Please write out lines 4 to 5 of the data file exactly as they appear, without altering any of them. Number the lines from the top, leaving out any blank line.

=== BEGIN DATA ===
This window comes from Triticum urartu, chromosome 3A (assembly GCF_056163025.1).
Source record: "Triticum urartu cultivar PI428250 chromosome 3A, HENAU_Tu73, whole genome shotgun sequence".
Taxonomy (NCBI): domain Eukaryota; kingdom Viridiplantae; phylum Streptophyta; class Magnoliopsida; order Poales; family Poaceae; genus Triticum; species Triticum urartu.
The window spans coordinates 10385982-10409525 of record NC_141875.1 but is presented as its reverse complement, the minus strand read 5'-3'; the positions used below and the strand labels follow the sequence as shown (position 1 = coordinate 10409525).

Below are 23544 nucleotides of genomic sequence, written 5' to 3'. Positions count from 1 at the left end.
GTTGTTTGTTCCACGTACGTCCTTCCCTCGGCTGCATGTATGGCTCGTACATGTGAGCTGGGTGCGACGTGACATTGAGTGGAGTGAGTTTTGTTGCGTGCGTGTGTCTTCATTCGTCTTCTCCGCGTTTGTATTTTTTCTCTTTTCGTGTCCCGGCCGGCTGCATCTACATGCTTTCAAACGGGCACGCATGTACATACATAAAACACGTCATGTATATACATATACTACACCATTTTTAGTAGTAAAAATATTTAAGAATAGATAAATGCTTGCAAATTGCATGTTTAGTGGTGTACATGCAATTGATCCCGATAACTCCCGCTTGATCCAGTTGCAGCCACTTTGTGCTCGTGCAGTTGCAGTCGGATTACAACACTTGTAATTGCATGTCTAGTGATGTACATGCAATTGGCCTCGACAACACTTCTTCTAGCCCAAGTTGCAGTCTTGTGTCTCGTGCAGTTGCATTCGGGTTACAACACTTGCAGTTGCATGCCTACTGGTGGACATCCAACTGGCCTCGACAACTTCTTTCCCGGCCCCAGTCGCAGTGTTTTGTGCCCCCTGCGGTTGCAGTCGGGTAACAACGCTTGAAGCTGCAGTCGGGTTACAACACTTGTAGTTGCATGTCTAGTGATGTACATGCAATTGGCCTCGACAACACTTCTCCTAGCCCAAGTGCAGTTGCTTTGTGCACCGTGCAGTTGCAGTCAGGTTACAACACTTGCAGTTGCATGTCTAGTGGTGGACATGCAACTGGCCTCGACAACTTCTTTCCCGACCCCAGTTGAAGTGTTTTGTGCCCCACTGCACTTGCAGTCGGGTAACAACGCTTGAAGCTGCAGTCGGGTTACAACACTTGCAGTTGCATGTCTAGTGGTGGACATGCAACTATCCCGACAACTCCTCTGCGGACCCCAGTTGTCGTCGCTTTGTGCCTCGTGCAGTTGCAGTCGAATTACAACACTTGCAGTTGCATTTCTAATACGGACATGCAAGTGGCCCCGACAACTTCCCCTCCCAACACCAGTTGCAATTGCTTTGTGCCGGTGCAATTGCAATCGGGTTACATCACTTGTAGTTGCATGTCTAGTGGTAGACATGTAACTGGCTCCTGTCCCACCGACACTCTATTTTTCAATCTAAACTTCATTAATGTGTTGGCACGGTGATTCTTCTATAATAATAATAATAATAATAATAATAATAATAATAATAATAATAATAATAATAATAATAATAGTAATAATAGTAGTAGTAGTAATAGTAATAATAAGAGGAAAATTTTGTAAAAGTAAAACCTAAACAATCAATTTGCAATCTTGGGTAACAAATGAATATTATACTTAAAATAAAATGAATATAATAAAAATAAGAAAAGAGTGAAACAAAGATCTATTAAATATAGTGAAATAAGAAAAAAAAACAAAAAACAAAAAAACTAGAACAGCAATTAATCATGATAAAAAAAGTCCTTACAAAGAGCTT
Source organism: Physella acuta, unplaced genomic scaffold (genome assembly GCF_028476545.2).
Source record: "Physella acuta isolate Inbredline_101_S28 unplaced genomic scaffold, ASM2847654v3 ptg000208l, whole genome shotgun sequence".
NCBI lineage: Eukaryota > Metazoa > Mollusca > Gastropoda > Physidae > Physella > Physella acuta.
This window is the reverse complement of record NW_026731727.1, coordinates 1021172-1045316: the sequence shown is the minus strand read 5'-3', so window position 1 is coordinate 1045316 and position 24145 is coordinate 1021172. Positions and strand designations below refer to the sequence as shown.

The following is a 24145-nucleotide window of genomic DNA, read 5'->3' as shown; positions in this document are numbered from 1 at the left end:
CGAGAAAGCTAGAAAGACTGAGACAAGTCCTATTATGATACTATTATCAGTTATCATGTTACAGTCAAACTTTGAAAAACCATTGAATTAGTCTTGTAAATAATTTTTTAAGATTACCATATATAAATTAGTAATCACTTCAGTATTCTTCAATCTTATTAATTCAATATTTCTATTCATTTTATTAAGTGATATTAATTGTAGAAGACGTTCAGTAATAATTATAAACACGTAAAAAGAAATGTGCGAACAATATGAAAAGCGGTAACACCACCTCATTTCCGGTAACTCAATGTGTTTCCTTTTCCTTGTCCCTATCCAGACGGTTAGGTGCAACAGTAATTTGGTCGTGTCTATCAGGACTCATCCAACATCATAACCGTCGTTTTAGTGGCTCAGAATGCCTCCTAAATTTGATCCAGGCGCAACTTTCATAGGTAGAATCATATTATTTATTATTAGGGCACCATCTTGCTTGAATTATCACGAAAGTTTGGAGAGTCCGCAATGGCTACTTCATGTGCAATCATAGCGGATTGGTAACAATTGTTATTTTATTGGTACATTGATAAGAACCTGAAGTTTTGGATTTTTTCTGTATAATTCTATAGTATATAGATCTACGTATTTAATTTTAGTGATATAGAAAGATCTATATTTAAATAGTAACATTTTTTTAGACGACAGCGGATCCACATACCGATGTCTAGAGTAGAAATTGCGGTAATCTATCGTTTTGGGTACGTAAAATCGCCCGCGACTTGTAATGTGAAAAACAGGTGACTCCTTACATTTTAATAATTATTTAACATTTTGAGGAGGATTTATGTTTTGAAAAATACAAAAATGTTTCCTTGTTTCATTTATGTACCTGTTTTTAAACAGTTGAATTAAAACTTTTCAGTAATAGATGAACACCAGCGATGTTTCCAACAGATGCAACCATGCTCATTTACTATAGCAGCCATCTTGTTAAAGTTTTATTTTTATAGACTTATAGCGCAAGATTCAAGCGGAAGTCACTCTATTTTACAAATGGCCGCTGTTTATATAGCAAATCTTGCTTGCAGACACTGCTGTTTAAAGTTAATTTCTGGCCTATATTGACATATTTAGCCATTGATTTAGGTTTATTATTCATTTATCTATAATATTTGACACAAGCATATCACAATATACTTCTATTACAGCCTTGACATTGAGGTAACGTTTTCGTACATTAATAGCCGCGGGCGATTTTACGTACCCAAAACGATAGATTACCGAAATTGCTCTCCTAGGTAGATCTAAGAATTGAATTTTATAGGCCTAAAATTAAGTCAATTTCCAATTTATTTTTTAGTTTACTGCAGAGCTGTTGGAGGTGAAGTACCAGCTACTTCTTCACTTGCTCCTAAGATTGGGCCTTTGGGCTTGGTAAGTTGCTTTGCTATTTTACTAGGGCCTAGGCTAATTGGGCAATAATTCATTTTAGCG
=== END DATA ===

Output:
The window spans coordinates 10385982-10409525 of record NC_141875.1 but is presented as its reverse complement, the minus strand read 5'-3'; the positions used below and the strand labels follow the sequence as shown (position 1 = coordinate 10409525).

Below are 23544 nucleotides of genomic sequence, written 5' to 3'. Positions count from 1 at the left end.